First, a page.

Quizizz, this meme says it all. You did great! With this many great changes (and there are more than I have listed here) in one year, I can't wait to see what the next year brings!

Monday, April 4, 2016

Good to Great: Use Goobric for Peer Edits and Student Self-Assessment

This weekend I wrote about three rubric add-ons for Google Apps. Today I used one of them, Doctopus and Goobric, to grade lab reports. I first wrote about Doctopus and Goobric two years ago when I started using them to grade lab reports. There have been a number of improvements since then and I have wanted to highlight them here for some time.

If you haven't used Doctopus and Goobric, they are definitely worth a look. Doctopus, an octopus for your documents, is an add-on for Google Sheets. With a little bit of work ahead of time and by following the excellent instructions in the tool, you go from a spreadsheet to every member of a class having his/her own copy of an assignment. Along the way, you can also create folders in your students' Google Drives where you can drop things for them to view or edit. Doctopus does lots of other spectacular things too - like allows for group assignments to be copied, allows you to turn off student access to documents, and allows you to see from the spreadsheet how many times a student has edited an assignment. It also allows you to attach a rubric for grading. This is where Goobric comes in.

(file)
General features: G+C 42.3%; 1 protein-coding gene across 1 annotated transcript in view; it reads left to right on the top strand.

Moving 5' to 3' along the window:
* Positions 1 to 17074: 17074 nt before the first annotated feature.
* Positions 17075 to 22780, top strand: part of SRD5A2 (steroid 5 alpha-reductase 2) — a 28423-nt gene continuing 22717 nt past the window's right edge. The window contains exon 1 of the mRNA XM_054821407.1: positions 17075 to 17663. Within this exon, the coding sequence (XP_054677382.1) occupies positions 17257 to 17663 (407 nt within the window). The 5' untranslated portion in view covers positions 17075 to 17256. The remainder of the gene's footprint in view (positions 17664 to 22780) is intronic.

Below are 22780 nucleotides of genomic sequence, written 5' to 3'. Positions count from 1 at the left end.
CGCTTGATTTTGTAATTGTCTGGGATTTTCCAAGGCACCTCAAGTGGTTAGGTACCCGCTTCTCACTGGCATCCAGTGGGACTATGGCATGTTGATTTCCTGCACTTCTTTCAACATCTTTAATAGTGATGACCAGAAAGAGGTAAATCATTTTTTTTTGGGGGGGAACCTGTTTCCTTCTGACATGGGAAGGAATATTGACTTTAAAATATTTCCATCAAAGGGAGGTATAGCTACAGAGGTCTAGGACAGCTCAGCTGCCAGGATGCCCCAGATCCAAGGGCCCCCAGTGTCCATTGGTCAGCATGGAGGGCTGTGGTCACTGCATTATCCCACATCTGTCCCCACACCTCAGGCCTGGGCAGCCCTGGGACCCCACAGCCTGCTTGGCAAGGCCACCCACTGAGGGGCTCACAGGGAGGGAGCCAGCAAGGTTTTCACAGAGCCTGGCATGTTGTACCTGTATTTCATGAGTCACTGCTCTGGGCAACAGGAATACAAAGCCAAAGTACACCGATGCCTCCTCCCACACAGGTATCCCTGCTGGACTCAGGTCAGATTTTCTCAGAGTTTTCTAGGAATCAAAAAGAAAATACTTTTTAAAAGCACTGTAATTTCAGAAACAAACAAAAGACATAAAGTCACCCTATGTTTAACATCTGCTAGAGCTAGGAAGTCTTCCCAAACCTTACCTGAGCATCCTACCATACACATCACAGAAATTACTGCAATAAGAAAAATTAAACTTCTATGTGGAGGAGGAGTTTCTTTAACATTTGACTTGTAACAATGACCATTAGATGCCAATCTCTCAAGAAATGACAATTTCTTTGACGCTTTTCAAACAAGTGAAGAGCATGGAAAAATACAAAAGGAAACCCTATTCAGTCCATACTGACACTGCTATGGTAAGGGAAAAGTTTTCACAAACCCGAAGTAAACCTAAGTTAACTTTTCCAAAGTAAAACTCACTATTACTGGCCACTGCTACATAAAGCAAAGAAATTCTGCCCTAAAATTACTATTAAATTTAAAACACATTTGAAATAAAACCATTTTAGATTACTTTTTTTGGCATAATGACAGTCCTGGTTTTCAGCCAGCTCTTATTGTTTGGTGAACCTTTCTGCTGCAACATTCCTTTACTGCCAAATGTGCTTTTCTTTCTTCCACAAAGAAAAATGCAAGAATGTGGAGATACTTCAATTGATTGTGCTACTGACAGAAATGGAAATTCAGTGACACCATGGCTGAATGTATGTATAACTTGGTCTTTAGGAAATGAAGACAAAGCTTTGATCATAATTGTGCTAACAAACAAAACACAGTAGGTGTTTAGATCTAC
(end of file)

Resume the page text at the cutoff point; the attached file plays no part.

Goobric, a rubric for Google, is a web application that facilitates paperless grading with a rubric. You create your rubric with your own specifications (or get one from Goobric's public libraries) and attach it to the document. Like magic, a link to grade it appears in the Doctopus-enabled spreadsheet. Click the link and you see a view like this:

The rubric appears across the top and you can enter scores or click in a box containing the description. The rubric remains stationary while you scroll through the paper so you can read and grade at the same time. You can comment through the document or leave comments in the box at the top. When you are finished, click the blue submit button and you can automatically advance to the next student in the spreadsheet.

As of 2016, Goobric got even better! Now there is a Chrome Extension called Goobric for Students that allows students to self-assess their work with the rubric or conduct peer evaluations. 
When the students have this extension installed, they will get a pop-up while they work that reminds them that a rubric is attached to a assignment. Hopefully, they view the rubric while they work!

In order to access this terrific feature, you will need to check the middle checkbox seen in the screenshot below when you attach the Goobric to an assignment:
When students open the assignment and complete their work, they can also access the rubric to do a self-assessment before handing it in. They will be able to see feedback from the rubric, but a teacher's scores will override these peer evaluations.